Hours after new “Chief Twit” Elon Musk issued an “extremely hardcore” ultimatum to work hard or get out, thousands of Twitter employees have beelined for the exits, with the social media company disabling badge access and shuttering its brick-and-mortar spaces for at least the next 72 hours, according to multiple Thursday night reports.
The devolution into chaos began after Musk sent an early-morning internal email suggesting Twitter’s employees prepare to “long hours at hard intensity” in order to build “Twitter 2.0” on Wednesday. Musk imposed a deadline of 5 p.m. Eastern time by which staff had to report their decision to stay or go on a company Google form. By the time the deadline rolled around, according to Fortune reporter Kylie Robison, as much as three-quarters of the remaining workforce had tendered their resignations.
The exact number of staffers who survived Musk’s cull earlier this month—and chose not to quit in the intervening days—is unclear, but estimates hovered close to 3,000 workers just prior to the deadline, according to The Verge’s Alex Heath.
Several “critical” engineering teams resigned in their entirety on Thursday, according to Heath. “You cannot run Twitter without this team,” one current engineer told him, speaking in reference to one of the groups.
Also on Thursday night, according to the managing editor of Platformer, Twitter “alerted employees that effective immediately, all office buildings are temporarily closed and badge access is suspended.” No elaboration on a motive was publicly issued, according to the tech blog’s Zoë Schiffer, but she went on to tweet that sources had told her new owner Elon Musk and his team “are terrified employees are going to sabotage the company.”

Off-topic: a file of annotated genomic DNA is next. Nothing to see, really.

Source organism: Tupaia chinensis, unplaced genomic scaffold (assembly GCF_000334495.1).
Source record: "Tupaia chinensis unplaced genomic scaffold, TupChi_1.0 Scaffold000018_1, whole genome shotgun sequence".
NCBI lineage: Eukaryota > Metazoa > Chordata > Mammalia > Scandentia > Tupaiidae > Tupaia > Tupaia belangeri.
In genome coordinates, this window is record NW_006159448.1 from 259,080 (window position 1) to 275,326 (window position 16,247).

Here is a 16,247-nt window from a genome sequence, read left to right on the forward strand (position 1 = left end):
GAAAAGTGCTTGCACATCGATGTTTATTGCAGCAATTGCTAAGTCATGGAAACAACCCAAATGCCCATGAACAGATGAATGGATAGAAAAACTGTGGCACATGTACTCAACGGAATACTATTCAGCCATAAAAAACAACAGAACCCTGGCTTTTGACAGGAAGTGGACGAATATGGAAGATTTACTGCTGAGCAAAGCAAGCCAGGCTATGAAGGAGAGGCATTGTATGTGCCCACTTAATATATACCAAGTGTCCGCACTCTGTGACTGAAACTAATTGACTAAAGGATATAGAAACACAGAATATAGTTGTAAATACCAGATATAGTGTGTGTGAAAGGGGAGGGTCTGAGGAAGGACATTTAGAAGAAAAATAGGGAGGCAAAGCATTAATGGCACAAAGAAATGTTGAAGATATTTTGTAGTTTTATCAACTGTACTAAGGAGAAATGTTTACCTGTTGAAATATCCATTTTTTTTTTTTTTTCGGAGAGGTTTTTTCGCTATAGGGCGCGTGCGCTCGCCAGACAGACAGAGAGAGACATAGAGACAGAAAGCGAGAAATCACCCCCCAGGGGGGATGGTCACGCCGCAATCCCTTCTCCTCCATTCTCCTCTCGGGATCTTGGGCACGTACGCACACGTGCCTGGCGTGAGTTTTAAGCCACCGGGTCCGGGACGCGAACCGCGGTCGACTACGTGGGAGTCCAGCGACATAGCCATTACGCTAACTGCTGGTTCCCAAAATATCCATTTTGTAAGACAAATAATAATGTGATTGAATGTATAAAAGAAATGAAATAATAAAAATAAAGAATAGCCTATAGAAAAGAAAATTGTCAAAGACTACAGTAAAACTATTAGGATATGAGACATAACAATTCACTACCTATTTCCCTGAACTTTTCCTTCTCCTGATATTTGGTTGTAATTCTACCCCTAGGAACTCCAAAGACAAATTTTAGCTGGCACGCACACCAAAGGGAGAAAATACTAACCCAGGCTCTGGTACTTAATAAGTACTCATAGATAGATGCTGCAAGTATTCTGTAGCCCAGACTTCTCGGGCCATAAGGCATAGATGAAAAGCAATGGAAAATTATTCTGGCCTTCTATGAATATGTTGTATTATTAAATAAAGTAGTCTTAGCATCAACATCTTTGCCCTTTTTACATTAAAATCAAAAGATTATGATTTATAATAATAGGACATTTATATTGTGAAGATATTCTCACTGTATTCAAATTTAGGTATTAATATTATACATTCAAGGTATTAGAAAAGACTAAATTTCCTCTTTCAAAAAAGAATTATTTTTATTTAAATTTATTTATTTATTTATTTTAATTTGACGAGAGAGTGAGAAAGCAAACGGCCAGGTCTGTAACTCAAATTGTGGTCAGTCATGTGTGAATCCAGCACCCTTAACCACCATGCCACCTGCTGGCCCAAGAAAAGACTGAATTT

Twitter’s offices are expected to reopen to whatever is left of its workforce on Monday, Schiffer reported. Platformer’s report was corroborated by Fortune and The Verge soon after.
Twitter’s employees numbered around 7,500 when Musk was handed the reins at the beginning of November. Almost immediately, he set about laying off about half of the work force. Several top executives unceremoniously quit soon after, including an exodus of its chief cybersecurity officer and four more high-level officials on Nov. 10.
“It feels like all the people who made this place incredible are leaving,” one Twitter staffer told The Verge on Thursday. “It will be extremely hard for Twitter to recover from here, no matter how hardcore the people who remain try to be.”
This is a breaking story and will be updated.